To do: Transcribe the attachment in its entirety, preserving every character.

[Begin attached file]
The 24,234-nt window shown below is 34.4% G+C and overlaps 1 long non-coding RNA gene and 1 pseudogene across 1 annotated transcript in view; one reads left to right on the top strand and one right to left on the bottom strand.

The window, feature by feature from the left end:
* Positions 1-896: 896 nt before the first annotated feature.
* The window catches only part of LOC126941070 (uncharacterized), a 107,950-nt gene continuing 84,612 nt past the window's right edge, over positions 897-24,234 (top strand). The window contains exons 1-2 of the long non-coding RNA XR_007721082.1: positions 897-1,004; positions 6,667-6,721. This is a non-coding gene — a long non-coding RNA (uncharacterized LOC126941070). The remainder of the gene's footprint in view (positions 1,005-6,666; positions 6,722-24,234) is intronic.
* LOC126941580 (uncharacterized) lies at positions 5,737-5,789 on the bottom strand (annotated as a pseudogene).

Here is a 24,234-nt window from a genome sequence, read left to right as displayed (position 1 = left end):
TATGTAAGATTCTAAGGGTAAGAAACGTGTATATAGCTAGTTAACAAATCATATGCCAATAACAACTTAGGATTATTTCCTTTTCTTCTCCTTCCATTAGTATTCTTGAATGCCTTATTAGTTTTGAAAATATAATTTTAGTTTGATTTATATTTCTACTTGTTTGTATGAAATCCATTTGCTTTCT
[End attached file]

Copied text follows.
The 24,234-nt window shown below is 34.4% G+C and overlaps 1 long non-coding RNA gene and 1 pseudogene across 1 annotated transcript in view; one reads left to right on the top strand and one right to left on the bottom strand.

The window, feature by feature from the left end:
* Positions 1-896: 896 nt before the first annotated feature.
* The window catches only part of LOC126941070 (uncharacterized), a 107,950-nt gene continuing 84,612 nt past the window's right edge, over positions 897-24,234 (top strand). The window contains exons 1-2 of the long non-coding RNA XR_007721082.1: positions 897-1,004; positions 6,667-6,721. This is a non-coding gene — a long non-coding RNA (uncharacterized LOC126941070). The remainder of the gene's footprint in view (positions 1,005-6,666; positions 6,722-24,234) is intronic.
* LOC126941580 (uncharacterized) lies at positions 5,737-5,789 on the bottom strand (annotated as a pseudogene).

Here is a 24,234-nt window from a genome sequence, read left to right as displayed (position 1 = left end):
TATGTAAGATTCTAAGGGTAAGAAACGTGTATATAGCTAGTTAACAAATCATATGCCAATAACAACTTAGGATTATTTCCTTTTCTTCTCCTTCCATTAGTATTCTTGAATGCCTTATTAGTTTTGAAAATATAATTTTAGTTTGATTTATATTTCTACTTGTTTGTATGAAATCCATTTGCTTTCT